A professor who was suspended from teaching after he criticized students who mistakenly claimed racism after seeing the names of students of color written on a white board has been cleared to return to teaching next semester.

The Foundation for Individual Rights in Education (FIRE) reported that Coastal Carolina University (CCU) theater professor Dr. Steven Earnest can return to teaching next semester, but the university insisted that he was not suspended for politely disagreeing with overly sensitive students who jumped to racial conclusions about writing on a white board.

CCU had originally decided to terminate Earnest, FIRE reported. Earnest was helped by FIRE’s legal defense fund set up to defend professors from universities caving to woke mobs.

“Without the help and leadership of FIRE, I am certain that I would have been forced out of my career of over 25 years,” Earnest told the outlet. “FIRE’s strong support and guidance helped me to survive the mob attack with which I was faced and allowed me to move forward from a very difficult situation. University faculty are often placed in a defenseless position and FIRE’s support allows protection against cancel culture and the enemies of free speech.”

CCU claimed that Earnest agreed to the university’s suspension, a claim Earnest and his attorney deny.

“It’s amazing how quickly CCU backed off their indefensible position when FIRE got involved,” said Earnest’s attorney, Ruth Smith. “I’m proud to work to defend free expression here in South Carolina, and will continue to work with FIRE to defend free expression where it is threatened.”

Earlier this month, CCU verified that Earnest was on the schedule to teach the spring semester, but at the same time it claimed he had never been punished and that he was merely suspended “based on University need” only.

The situation began on September 16, when a visiting artist was talking to two students of color after class. One of these students said it would be nice to connect with other students of color in the theater department, and the visiting artist suggested it might be good for the non-white students to meet as a group.

This visiting artist, who has not been named, wrote out names of non-white students on a whiteboard while the small group brainstormed ideas. The students and visiting artist left the names on the whiteboard when they left the room, leaving the list to be discovered by the next class.

In today’s “outrage first, think never” culture, students in the incoming class saw the names and jumped to the conclusion that the list of non-white students must have something to do with racism.

As FIRE reported, the Department of Theatre’s Diversity, Equity, and Inclusion (DEI) Committee spoke with students and faculty involved in the incident, later determining that the names on the whiteboard were not there due to malice, but as “a resource for newer students who are looking to be in community with other BIPOC [Black, Indigenous, People of Color] students.” Even though the protesting students were clearly wrong about the source of the whiteboard, the DEI committee apologized to them for being offended. In an email, the committee wrote that the “faculty and students involved as well as the Theatre Department as a whole are deeply sorry to anyone who was affected by this incident.”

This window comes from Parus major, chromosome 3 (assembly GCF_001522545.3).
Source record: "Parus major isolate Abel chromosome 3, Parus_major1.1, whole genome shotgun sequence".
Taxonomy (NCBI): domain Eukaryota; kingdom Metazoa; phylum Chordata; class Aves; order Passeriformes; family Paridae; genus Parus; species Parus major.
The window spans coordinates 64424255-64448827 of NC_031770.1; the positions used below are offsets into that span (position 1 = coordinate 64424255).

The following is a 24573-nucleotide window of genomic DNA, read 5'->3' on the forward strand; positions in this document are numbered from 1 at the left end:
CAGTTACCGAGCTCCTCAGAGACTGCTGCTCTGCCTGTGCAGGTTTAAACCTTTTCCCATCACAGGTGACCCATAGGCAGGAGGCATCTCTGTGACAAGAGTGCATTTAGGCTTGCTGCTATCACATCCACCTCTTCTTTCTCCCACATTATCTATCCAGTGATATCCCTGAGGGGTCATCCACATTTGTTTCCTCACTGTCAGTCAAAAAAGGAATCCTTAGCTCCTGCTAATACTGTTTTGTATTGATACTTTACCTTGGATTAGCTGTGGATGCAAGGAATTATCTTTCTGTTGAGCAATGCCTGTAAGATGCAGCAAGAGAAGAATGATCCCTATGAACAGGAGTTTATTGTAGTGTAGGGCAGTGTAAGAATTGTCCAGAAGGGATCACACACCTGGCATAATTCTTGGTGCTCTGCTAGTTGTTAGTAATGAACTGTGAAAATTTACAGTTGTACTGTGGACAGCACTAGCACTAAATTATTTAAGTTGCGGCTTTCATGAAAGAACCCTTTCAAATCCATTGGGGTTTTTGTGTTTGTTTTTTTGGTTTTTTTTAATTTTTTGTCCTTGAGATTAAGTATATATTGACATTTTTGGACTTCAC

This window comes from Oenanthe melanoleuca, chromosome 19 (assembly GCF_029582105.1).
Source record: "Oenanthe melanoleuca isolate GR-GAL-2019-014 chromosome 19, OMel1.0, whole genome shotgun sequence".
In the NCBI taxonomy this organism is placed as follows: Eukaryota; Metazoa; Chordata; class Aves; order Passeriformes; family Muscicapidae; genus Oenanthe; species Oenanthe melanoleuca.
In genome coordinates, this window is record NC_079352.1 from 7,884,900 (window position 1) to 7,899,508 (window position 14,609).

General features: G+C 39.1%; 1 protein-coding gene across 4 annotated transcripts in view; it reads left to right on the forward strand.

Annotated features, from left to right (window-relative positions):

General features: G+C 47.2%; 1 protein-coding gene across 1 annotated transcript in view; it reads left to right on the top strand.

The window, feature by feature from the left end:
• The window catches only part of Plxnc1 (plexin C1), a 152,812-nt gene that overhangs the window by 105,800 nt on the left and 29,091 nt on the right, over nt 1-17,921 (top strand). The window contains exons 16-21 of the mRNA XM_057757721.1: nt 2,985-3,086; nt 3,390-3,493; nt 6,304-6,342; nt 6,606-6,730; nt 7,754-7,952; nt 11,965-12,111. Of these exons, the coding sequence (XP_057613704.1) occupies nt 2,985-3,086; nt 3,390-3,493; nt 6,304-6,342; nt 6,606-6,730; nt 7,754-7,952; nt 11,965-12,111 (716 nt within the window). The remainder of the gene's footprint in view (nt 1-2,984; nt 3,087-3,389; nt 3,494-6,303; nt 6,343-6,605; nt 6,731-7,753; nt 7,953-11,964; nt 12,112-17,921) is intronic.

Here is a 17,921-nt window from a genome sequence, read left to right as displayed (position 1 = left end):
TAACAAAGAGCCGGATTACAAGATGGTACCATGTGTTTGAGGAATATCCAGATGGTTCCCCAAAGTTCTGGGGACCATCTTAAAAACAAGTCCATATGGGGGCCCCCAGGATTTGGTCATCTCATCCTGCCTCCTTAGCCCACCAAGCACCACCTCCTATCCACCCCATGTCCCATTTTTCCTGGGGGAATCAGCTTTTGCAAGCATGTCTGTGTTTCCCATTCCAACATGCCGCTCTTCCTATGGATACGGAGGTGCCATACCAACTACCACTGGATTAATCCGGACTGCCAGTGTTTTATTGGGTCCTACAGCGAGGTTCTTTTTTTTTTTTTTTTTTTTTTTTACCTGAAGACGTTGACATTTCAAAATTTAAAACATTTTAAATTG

The visiting artist also apologized for her actions, calling them “thoughtless and careless,” even though, again, she did nothing wrong.

Following this, Dr. Steven Earnest, a theatre professor and former Fulbright Scholar, responded to the email from the DEI committee by writing: “Sorry but I dont think its a big deal. Im just sad people get their feelings hurt so easily. And they are going into Theatre?”

He was instantly criticized for his remarks, and he followed up by saying he was “just defending our guest artist.”

Earnest was then accused of being “racially insensitive and dismissive of students of color,” according to FIRE. As is often with these cases, students started demanding Earnest be fired and stopped going to theater classes, claiming it was because they were offended by Earnest’s emails.

On September 20, the dean of CCU’s College of Humanities and Fine Arts, Claudia Bornholdt, told Earnest to send her his syllabus and not to teach his classes. It was effectively a suspension. FIRE sent a letter to CCU to defend Earnest’s Free Speech rights. The school instead decided to launch a termination process against Earnest.

“It was upsetting to be accused of racism by students and others with whom I have never interacted,” Earnest told FIRE. “But it was even more upsetting to have these false accusations ratified by a university that I have called home for over fifteen years.”

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